Hyperkit Graphic Design

Introduction

IHyperkit are young London-based graphic designers Tim Balaam and Kate Sclater who create websites and print work for art, sales design and architecture firms.

Form

Hyperkit. Graphic designers for artists, there designers and architects. With a name and a client base like that you somewhat expect their homepage to be aching to impress with Flash effects, grand manifestos and an arched eyebrow. How refreshing it is to arrive and find a simple, well laid-out site that is impossible not to want to root through – which makes a lot of sense as you discover that they love flea markets and have a penchant for high Modernism. Hyperkit obviously put a lot of themselves into the site, even including excellent colour photography from their visits to places that inform their work. If you can contain your jealously for their jetsetting, it is easy to get wrapped up in their headspace and forget that you are essentially looking at a piece of self-promotion.

Navigation is surprisingly simple and visible on all pages – big buttons at the top for the main sections, a bar of projects, and click on an arrow to see more. Finding their clients’ websites is even easier – just a pull-down menu list in the Work section opens the site in a new window. This no-frills approach is not out of laziness – it allows you to concentrate on the work rather than the fluff. The site is well laid-out, but it may annoy some visitors that they can’t see all the content on one screen – a fair bit of scrolling is required, though I feel it adds to the impression of rooting through an interesting range of work.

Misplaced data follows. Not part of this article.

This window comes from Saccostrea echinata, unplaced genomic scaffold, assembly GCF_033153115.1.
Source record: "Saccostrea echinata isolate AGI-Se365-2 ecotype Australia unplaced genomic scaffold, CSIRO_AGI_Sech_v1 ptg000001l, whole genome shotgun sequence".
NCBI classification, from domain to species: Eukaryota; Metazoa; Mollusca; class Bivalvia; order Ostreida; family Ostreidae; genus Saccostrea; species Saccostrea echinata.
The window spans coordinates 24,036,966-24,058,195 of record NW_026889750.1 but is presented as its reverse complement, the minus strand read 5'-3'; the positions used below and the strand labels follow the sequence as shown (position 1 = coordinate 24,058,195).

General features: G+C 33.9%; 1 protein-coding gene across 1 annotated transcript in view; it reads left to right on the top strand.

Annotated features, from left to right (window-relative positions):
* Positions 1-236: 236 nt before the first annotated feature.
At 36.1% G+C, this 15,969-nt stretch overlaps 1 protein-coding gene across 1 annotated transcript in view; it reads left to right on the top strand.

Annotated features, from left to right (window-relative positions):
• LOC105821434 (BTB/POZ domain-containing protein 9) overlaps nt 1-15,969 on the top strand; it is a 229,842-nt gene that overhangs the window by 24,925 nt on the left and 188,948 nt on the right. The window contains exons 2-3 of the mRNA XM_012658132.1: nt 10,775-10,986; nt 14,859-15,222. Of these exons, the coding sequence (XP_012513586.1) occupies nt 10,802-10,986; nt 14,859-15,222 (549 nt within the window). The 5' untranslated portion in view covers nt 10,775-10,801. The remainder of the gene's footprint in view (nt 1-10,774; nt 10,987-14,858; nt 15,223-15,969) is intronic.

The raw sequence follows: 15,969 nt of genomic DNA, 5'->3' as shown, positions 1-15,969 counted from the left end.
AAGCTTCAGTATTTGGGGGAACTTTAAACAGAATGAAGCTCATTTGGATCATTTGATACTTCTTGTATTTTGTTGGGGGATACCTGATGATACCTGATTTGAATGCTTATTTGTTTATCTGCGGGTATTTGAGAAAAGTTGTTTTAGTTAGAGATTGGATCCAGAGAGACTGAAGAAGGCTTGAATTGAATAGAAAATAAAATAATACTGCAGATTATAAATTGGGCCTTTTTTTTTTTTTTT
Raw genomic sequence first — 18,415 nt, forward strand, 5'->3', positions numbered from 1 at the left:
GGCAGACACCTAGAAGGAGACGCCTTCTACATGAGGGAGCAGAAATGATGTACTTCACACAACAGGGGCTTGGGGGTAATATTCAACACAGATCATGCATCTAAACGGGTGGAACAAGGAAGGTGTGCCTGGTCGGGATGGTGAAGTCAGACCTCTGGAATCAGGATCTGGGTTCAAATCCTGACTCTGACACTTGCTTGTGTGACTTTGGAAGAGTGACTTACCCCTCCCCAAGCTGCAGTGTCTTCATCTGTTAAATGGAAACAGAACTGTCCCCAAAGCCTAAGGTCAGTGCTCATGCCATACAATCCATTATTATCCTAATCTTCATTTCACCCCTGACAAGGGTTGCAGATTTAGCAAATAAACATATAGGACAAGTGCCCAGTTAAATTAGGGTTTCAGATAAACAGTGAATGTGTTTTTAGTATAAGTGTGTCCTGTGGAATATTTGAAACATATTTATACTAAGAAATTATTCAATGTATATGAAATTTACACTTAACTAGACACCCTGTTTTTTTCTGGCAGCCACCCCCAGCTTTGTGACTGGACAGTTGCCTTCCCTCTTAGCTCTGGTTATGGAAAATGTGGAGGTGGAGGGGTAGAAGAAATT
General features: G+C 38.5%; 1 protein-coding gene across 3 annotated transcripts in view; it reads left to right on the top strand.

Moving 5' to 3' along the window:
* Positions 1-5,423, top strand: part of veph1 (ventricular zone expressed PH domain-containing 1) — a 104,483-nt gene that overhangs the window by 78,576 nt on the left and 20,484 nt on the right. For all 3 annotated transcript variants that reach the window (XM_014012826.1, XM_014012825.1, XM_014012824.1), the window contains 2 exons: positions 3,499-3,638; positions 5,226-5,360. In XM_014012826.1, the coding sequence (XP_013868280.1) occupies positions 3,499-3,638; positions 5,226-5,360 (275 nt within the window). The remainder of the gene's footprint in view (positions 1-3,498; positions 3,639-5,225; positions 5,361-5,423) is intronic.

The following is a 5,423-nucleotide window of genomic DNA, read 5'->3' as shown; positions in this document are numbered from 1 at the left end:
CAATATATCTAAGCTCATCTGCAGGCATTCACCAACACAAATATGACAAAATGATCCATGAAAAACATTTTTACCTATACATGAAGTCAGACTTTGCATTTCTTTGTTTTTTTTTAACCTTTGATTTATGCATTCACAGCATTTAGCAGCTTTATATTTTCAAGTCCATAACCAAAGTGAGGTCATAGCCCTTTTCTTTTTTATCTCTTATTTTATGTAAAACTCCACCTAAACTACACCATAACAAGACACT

Function

The site contains a surprising amount of content which, and this is key to a good site, is updated regularly. Laid out much like a journal, each project is put into a Polaroid-like box with a small, quickly-loading image and a brief description. Most of these link to further details about the work or the client’s shiny new website – however, they do seem to be falling off their high horse and seem to be adding less detail with each new project.

Conclusion

Conclude your review. You may also suggest some final tips to improve if any. There are no hard and fast rules in the conclusion (even in the different sections of the review). Be professional. Be honest but not rude.

www.hyperkit.co.uk.1

www.hyperkit.co.uk.2